Open House Melbourne to explore our virtual city

Australian-Arts-Review-Open-House-Melbourne-FAB9-Makerspace-photo-by-Will-NeilOpen House Melbourne will present the largest collection of virtual tours in Australia by allowing visitors to tour over fifty buildings across Melbourne from the comfort of their own home.

Virtual tours will feature an inside-look into buildings not otherwise accessible to the public, such as Parliament House, the Melbourne School of Design’s Glyn Davis Building and the FAB9 Makerspace among others.

In the lead-up to the virtual Weekend announced for the 25 and 26 July, digitising these significant spaces in a time where physical movement is limited means that the 2020 program will provide an exciting opportunity to celebrate one of the world’s most liveable cities and explore our city like never before.

To do this, Open House Melbourne has partnered with PHORIA – an award-winning immersive tech studio based in Melbourne, Australia. PHORIA extends human experiences with cutting-edge spatial technologies, and owns the leading platform for Virtual Tour management, CAPTUR3D.

The homegrown start-up is known for their work in several local and international projects such as Antecedent, the AR experience of internationally acclaimed Empire by RONE, as well as REWILD Our Planet – an AR gameplay that showcases the Earth’s vulnerability through innovative storytelling which recently won a highly coveted Webby Award.

As the leading platform for virtual tour creation, PHORIA has aligned with Open House Melbourne to capture many treasured sites across the city that will engage new audiences from not only across Melbourne – but around the world.

While virtual tour experiences are a major focus of the 2020 digital program, the month of July will kick-off with key programs including annual highlights like the Speaker Series set for Wednesday 1 July and the Heritage Address that will be delivered by Stuart Harrison, host of Restoration Australia on ABC that will go live on Wednesday 15 July 2020.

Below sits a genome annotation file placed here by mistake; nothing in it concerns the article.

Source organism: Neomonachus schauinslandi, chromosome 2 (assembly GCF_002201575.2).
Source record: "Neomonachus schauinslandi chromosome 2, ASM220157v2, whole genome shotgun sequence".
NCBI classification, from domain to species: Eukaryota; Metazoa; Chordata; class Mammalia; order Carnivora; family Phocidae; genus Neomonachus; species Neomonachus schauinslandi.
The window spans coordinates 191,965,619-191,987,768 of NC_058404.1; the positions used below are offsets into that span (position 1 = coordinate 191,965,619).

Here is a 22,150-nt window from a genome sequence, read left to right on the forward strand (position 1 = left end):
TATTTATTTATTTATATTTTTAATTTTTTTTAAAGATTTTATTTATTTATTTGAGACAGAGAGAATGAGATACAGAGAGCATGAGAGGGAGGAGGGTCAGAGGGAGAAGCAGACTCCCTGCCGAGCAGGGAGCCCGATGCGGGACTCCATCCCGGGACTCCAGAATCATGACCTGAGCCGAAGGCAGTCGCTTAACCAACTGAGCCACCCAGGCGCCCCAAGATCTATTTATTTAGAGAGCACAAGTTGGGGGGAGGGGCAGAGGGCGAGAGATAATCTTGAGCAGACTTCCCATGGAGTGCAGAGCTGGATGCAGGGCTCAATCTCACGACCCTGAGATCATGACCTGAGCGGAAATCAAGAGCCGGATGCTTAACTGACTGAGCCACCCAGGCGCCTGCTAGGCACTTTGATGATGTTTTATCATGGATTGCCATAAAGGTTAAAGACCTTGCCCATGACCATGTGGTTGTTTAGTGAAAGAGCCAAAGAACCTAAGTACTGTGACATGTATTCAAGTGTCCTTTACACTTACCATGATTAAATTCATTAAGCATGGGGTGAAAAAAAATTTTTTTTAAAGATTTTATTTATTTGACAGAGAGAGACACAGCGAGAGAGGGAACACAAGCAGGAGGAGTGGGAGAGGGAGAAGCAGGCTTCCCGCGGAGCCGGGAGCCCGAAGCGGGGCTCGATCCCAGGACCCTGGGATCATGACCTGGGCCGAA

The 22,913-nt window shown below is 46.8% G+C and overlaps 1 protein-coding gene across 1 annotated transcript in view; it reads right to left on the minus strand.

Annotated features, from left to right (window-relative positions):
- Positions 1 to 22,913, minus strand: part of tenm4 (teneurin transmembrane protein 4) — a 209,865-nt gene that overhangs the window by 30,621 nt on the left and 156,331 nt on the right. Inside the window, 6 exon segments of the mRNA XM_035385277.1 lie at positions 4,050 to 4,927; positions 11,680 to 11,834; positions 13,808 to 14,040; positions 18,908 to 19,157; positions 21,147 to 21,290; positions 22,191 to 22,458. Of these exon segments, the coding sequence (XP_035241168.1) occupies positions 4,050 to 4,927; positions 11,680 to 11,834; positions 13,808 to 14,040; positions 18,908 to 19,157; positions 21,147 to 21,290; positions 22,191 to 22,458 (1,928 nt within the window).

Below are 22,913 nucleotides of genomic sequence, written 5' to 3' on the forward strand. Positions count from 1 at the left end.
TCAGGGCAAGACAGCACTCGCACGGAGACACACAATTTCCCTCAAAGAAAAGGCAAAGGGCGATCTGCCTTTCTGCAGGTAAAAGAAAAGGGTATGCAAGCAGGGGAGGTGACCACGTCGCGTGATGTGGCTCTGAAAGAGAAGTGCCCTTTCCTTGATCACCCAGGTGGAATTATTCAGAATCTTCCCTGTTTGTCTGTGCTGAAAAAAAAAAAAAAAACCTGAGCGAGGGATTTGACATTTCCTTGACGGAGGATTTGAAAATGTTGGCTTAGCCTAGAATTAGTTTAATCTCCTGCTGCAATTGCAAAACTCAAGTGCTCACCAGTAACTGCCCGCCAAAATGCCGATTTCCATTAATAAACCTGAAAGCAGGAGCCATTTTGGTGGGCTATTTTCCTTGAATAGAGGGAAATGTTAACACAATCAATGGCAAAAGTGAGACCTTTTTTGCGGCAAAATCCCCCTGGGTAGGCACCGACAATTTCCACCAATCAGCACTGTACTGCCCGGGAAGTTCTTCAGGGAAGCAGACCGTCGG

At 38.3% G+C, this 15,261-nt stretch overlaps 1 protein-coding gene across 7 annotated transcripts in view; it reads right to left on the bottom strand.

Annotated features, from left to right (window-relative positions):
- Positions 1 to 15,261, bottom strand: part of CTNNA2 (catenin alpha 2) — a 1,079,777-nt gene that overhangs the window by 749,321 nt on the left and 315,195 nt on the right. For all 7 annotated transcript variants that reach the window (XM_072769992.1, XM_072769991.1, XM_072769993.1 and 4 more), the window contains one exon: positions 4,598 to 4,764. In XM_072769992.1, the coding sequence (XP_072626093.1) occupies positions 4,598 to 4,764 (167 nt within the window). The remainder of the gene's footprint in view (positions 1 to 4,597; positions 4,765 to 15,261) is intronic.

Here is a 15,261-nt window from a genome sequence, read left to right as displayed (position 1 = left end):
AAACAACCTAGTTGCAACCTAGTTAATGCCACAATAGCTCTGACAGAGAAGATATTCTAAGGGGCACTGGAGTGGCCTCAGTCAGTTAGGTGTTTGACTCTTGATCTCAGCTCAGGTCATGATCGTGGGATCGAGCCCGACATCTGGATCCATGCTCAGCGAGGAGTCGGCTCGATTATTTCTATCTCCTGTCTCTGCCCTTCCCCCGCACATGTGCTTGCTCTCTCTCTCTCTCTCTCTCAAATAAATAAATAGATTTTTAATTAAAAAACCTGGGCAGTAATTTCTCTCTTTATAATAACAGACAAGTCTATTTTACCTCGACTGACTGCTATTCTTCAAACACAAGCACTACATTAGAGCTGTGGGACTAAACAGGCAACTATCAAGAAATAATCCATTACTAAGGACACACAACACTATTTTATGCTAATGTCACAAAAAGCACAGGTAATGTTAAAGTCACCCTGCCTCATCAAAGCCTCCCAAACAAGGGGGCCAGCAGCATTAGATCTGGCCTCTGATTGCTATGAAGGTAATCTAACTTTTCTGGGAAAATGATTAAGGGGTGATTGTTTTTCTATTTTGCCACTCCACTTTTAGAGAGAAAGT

Presented by Open House Melbourne and the ARBV, this annual talk marks the beginning of Open House Melbourne’s ‘month of architecture’ and presents a diverse cross-section of design disciplines and building typologies that make up the built fabric of Melbourne.

The projects discussed range from new approaches to grandstands, to sustainable heritage, from innovative public squares to the stand alone house. This is a rare opportunity to hear from experts on the design process behind the built outcome. Confirmed speakers include:

  • Jeffery Copolov – Director, Bates Smart. Presenting: Victoria Racing Club
  • Anne-Marie Treweeke – Practice Principal, Lovell Chen. Presenting: University of Melbourne Old Quad
  • Adrian Stanic – Director, Lyons. Presenting: Prahran Square
  • Ruth Wilson – Principal, Architectus. Presenting: State Library Redevelopment
  • Mel Bright – Director, Studio Bright. Presenting: Ruckers Hill house 2020

Presented by Open House Melbourne and the Heritage Council of Victoria, this year’s 2020 Heritage Address proudly welcomes Australian architect and host of Restoration Australia, Stuart Harrison, who will be exploring themes of heritage and design advocacy featured in the show from previous seasons as well as the upcoming series yet to be aired. Harrison is an advocate for good design and the re-use of buildings and believes in a strong link between history and contemporary practice.

This annual talk is a fundamental part of the OHM ‘month of architecture’ and a highlight event for many attendees. Previous years have included celebrated architect Kerstin Thompson and Modernist lover / comedian Tim Ross. For 2020, OHM works with HCV to engage one speaker to deliver an in-depth presentation about a recent project/s significant to Victoria, featuring important conservation work.

Open House Melbourne is an independent organisation that fosters public appreciation for architecture and public engagement in design in the built environment. We exist because we believe a more engaged public will result in better design outcomes for our buildings, our streets and our cities. For more information, visit: for details.

Image: FAB9 Makerspace – photo by Will Neil